Skip to main content

Enable 32 bit mode for Application (Web Role) on Azure

I had a code written for a web application that used OLEDB adapter to query a set of rows from an excel sheet. In an on-premise deployment, I could very easily change an application pool setting found in the advance settings. Something like this
If you were to do this for a web role , you'd have to do this in a different way.
Solution is to add a startup task in a web role. Not that you cannot logon using a remote desktop to your webrole and change it in the same way described above, but the solution is not persistent(does not span through recycling of an instance).

A neat solution is to add a startup task :

1.) Add this xml as the last child of WebRole element in the ServiceDefinition.csdef

      <Task commandLine="ConfigureIIS.cmd" executionContext="elevated" taskType="simple" />

2.) Next part is to create the "ConfigureIIS.cmd" file in the web project and in the properties window , change copy to output directory to "Copy Always"

Content of file should be :

%windir%\system32\inetsrv\appcmd set config -section:applicationPools -applicationPoolDefaults.enable32BitAppOnWin64:true

Note : Open a notepad and then insert this file in the web application. Do not create it in Visual studio directly. I've observed that VS adds some junk character in the beginning of the file. so avoid it


  1. I Will Provide Seo Blog Comment Service. & niche relevant blog comment service we provide a quality service with 100% Buyer satisfaction and My team Believed in Quality work not Quantity Contact me Now 24/7.

  2. Very nice job... Thanks for sharing this amazing and educative blog post!
    web hosting in Nigeria


  3. The strategy you have posted on this technology helped me to get into the next level and had lot of information in it. The angular js programming language is very popular which are most widely used.

    Dot Net Training in Chennai | Dot Net Training in anna nagar | Dot Net Training in omr | Dot Net Training in porur | Dot Net Training in tambaram | Dot Net Training in velachery


Post a Comment

Popular posts from this blog

How to Add a User With Read Only Privileges on SQL Azure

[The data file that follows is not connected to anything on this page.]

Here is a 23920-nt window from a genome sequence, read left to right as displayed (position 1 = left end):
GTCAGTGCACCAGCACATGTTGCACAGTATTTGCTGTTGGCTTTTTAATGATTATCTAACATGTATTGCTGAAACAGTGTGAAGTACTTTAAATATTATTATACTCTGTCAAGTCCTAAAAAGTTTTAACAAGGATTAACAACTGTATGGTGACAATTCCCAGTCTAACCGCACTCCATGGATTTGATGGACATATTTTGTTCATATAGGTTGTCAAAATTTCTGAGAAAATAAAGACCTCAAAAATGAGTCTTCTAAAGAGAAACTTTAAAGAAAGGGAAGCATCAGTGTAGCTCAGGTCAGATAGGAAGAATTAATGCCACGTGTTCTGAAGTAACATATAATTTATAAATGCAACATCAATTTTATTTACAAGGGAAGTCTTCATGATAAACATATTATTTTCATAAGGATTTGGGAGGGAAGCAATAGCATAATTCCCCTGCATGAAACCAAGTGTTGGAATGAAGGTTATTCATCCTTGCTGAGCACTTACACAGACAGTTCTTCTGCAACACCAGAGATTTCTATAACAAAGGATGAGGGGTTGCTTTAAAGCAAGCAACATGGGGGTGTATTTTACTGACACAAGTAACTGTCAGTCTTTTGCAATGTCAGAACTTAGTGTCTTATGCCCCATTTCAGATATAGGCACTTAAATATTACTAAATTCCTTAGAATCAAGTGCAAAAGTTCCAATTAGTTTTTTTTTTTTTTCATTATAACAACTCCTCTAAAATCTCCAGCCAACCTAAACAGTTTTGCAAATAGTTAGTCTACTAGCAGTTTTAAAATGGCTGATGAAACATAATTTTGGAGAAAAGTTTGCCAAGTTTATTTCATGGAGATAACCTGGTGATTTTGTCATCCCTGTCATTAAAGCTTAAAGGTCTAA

Step 1:  Connect to the master database and create a Login

To connect to a master database in azure , either point to the master in Management studio(using the dropdown on top left) or alternatively logon to azure Portal and open the Manage interface of the Azure SQL Server (Not the database). It will prompt you to enter the database name .

In the query Window, run

create login TestLogin WITH PASSWORD = 'YOUR_PASSWORD'
Step 2.  Now, connect to the application database, 'Your_App_Database' and create the user.Do not do this on Master Database

Step 3.  Giving the user read access

EXEC sp_addrolemember 'db_datareader', 'AuditUser'
Step 4 : You can now logon with TestLogin. Note: Don't use username(created in step 2) to log on to the database.

SSL Implementation in Azure using Godaddy SSL Certificate

Step By Step Guide for Implementing Godaddy SSL Certificate on Windows Azure Cloud Service (Web Role) Introduction Sometime back, I got a task of implementing an SSL for a sub domain of one of our application offering at Infinte.

Well, it’s done now, and I thought it will be worth sharing the effort.

Problem Statement To implement an SSL Certificate on Azure Cloud Service (Web Role) using Godaddy SSL Certificate. An SSL provider like godaddy offers 256-bit encryption certificate but Azure documentation says that the certificate must use a minimum of 2048-bit encryption For the second part of the problem, visit my another post here. Step 1: Generate a Certificate Request. Usually, administrators and developers generate a certificate request from the IIS on which application is deployed. In this case, I was on Azure and I didn’t have access to the IIS. Not that I couldn’t but I wanted to explore other options. I mean Azure does provide you a remote desktop option to the cloud service instance b…

Azure SSL 2048 bit Encryption Requirement - What does that mean ?

While setting up an SSL certificate on Azure Cloud Service , I came across this requirement that stated "The Certificate must use a minimum of 2048-bit encryption". Now while choosing an SSL provider, I always saw "256 bit encryption" being advertised . Azure documentation created some confusion. I thought standard certificate like one from Godaddy might not work, but that wasn't the case. I know what it means now, and would like to share my understanding with others.
Having basic knowledge of SSL is a prerequisite here, If you are not so well versed with it then I'd recommend you to visit following videos on you tube:

Video 1 - Prime Number & Public Key Cryptography
Video 2 - How SSL works

To elaborate more on this, take a case when you type in , now Google Server sends you a certificate that has a public key. It is this public key which is usually 1024 or 2048 bit encrypted (see image as ref). Based on this public key, client generat…